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Mongo 10-05-2007 12:38 PM

Smoke past door / Throat Size?
I'm halfway through curing my 50" internal oven and was wondering how much smoke, if any, one should expect out the door vs out the chimney. I'm guessing the hotter it gets (only at 300 now) the better it will draft out. I am concerned though in that my throat is as wide as my opening, about 19 inches, but the depth is only 5 inches. The chimney is an 8" one but it is set back a few inches over the dome opening arch. I'm wondering now if I should have not made it a full 8 inches past the arch or if this matters?

If so I could make some changes to the vent base which would be a pain considering it's a single pour/piece of concrete and rebar or I was thinking I could build a door with a draft option to block off the opening past the vent while firing or perhaps a metal cowl type addition that would come out a little farther into the landing and a little lower to catch and deflect the smoke.

I have a feeling I'm probably alright, just having newbie nerves haha but thought I'd ask the experts before I build or modify anything else.



Acoma 10-06-2007 09:29 PM

Re: Smoke past door / Throat Size?
50"? Wow... I have got to see this. A picture is worth a thousand words. Seeing the issue might help with the correct answer.

nissanneill 10-06-2007 10:54 PM

Re: Smoke past door / Throat Size?
Hi Mongo,
the amount of smoke produced is totally dependent on how you set your fire and the wood used (ther size and dryness)
I made 2 stands which hold one end of the very drey western red cedar kindling up in the air with some scrunched up newsprint beneath. Over that O put some larger findling and a few smaller split pieces of hardwood, usuallt river red gum which is very common over here as a eucalypt. I find that I get around 2 to minutes of smoke until the fire really gets underway. If you hane a leraf blower handy, stand back a couple of meters from the oven and aim the nozzle onto the bottom of the fire. If too windy move back or closer untill you see the fire really start to roar, Notice smoke gone. Add slightly larger and larger wood as the fire intensifies which will almost take continuous tending. I think that your 8" flue (diameter I presume) is a little towards the min as I have an 8" diameter one for my 40" Pompeii and that works a treat.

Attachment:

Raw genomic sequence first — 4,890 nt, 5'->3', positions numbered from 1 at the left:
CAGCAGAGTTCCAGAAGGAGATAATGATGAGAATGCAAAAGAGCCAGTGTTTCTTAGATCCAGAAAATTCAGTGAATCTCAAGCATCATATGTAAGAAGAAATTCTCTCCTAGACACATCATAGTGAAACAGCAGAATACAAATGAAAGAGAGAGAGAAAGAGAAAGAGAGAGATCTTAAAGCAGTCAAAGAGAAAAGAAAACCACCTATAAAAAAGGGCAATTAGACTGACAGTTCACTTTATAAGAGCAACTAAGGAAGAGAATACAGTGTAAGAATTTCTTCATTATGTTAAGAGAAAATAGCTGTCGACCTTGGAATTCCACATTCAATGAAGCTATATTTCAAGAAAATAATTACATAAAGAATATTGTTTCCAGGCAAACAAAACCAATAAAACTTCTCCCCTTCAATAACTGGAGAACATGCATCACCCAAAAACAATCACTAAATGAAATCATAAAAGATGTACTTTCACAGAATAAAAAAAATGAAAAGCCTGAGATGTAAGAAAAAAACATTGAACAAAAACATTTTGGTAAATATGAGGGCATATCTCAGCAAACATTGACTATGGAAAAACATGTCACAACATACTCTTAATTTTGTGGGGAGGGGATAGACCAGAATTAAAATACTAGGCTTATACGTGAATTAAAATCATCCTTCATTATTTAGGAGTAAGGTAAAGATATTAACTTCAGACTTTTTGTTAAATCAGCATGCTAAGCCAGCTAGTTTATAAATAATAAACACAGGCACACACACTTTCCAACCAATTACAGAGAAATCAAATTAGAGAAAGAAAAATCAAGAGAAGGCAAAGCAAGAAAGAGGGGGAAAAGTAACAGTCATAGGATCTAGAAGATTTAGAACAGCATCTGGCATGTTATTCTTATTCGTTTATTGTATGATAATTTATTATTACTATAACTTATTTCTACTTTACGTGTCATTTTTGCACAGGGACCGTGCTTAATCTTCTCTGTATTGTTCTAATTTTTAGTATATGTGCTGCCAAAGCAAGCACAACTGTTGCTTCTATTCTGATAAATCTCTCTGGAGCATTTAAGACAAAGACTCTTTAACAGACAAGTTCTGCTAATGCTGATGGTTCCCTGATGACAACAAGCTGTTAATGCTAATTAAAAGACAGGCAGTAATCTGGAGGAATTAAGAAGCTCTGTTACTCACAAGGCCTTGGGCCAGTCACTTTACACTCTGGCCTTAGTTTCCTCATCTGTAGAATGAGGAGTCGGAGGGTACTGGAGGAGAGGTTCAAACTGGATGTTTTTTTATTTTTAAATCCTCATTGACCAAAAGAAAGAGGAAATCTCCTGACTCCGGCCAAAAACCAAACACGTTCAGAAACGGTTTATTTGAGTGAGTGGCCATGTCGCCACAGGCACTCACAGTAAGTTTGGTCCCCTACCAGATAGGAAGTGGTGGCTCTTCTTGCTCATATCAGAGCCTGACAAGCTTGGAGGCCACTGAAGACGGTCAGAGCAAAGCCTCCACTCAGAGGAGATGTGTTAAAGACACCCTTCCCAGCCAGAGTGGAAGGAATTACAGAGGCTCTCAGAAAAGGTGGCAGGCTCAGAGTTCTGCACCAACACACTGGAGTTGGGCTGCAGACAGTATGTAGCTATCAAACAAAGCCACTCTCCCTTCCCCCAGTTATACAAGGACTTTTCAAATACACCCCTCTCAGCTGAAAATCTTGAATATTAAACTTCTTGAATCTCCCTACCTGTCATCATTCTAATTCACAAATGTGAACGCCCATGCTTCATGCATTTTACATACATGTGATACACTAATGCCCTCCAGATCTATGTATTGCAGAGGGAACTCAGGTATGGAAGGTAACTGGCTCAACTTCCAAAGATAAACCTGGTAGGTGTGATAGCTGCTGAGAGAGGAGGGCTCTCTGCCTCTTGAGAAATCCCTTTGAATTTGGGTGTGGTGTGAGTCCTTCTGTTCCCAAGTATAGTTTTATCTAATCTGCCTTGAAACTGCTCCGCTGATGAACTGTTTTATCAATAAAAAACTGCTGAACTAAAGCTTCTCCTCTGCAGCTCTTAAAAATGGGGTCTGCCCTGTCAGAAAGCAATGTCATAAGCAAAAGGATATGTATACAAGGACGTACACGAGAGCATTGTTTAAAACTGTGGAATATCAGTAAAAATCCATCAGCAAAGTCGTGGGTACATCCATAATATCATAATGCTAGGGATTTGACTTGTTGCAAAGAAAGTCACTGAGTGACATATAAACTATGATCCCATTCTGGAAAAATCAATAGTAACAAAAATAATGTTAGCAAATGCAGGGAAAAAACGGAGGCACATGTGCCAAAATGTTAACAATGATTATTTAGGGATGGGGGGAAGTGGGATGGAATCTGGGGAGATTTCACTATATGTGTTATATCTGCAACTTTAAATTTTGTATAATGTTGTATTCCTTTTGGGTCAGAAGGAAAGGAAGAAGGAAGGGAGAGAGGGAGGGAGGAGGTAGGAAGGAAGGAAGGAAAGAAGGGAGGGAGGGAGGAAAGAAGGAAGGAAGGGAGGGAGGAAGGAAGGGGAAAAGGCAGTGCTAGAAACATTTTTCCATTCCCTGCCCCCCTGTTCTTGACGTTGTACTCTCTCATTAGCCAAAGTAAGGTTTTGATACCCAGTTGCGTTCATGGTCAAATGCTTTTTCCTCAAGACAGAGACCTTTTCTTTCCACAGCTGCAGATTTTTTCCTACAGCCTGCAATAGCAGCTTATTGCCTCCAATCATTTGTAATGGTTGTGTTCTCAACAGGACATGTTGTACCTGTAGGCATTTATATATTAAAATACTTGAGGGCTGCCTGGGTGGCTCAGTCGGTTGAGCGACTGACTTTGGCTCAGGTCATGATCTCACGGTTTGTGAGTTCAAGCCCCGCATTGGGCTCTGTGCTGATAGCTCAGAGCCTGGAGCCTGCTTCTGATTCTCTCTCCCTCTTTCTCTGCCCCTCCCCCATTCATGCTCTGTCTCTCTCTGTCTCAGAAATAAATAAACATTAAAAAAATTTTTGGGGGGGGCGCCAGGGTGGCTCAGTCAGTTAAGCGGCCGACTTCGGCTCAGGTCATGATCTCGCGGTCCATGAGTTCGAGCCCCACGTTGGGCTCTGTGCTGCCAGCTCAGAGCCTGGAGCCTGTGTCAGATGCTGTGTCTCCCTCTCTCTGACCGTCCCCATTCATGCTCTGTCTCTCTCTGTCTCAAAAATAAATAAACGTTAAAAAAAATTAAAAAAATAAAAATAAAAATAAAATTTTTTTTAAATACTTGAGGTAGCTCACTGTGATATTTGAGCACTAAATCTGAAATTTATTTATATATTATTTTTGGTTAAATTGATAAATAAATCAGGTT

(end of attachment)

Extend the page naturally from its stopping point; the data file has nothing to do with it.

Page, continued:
See my vent and chimney at:

Superlink # 19


wlively 10-07-2007 05:06 AM

Re: Smoke past door / Throat Size?
The vent opening sounds plenty, 19 x 5 = 95 sq inches. Your chimney is 8", so that is approx 50.24 sq inches. What would concern me is you say the chimney is "set back" off of the vent. What exactly does that mean?

For best possible air flow there should be a smooth and gradual transition from one shape to another. If there is not then you will induce turbulent air flow. A small amount is not co critical but a large amount will hinder air flow. I had a similar transition to make, so I cast mine. The throat or transition flows smoothly form rectangle to round. You can see a picture of my plug here;

Happy baking.

Mongo 10-07-2007 08:02 AM

Re: Smoke past door / Throat Size?
5 Attachment(s)
Ok here are a few pictures. It's still a little hard to tell in the photo but the opening is about 5 inches by 19 inches and then slopes back 3 inches above the vent arch as it transitions to a circular 8 inch internal diameter. I did the same calculation you showed about the area (5x19 vs 8" circle) but my thought is a little more depth towards the front of the oven might give the smoke a chance to "make the turn" upwards as about 80 % goes up the chimney but 20% or so seems to work past the door. Of course wind might be a factor?

I think the wood is part of my problem but this oven will be installed indoors (which is why I am so concerned about smoke) and as much as I'd like to use a leaf blower that might not be feasible (although a cool idea haha ya power tools). I'm thinking of adding a metal vent extension with sidewalls on the front of the concrete. I'd cut into it and reshape it or whatever to make a smooth transition back and up towards the chimney.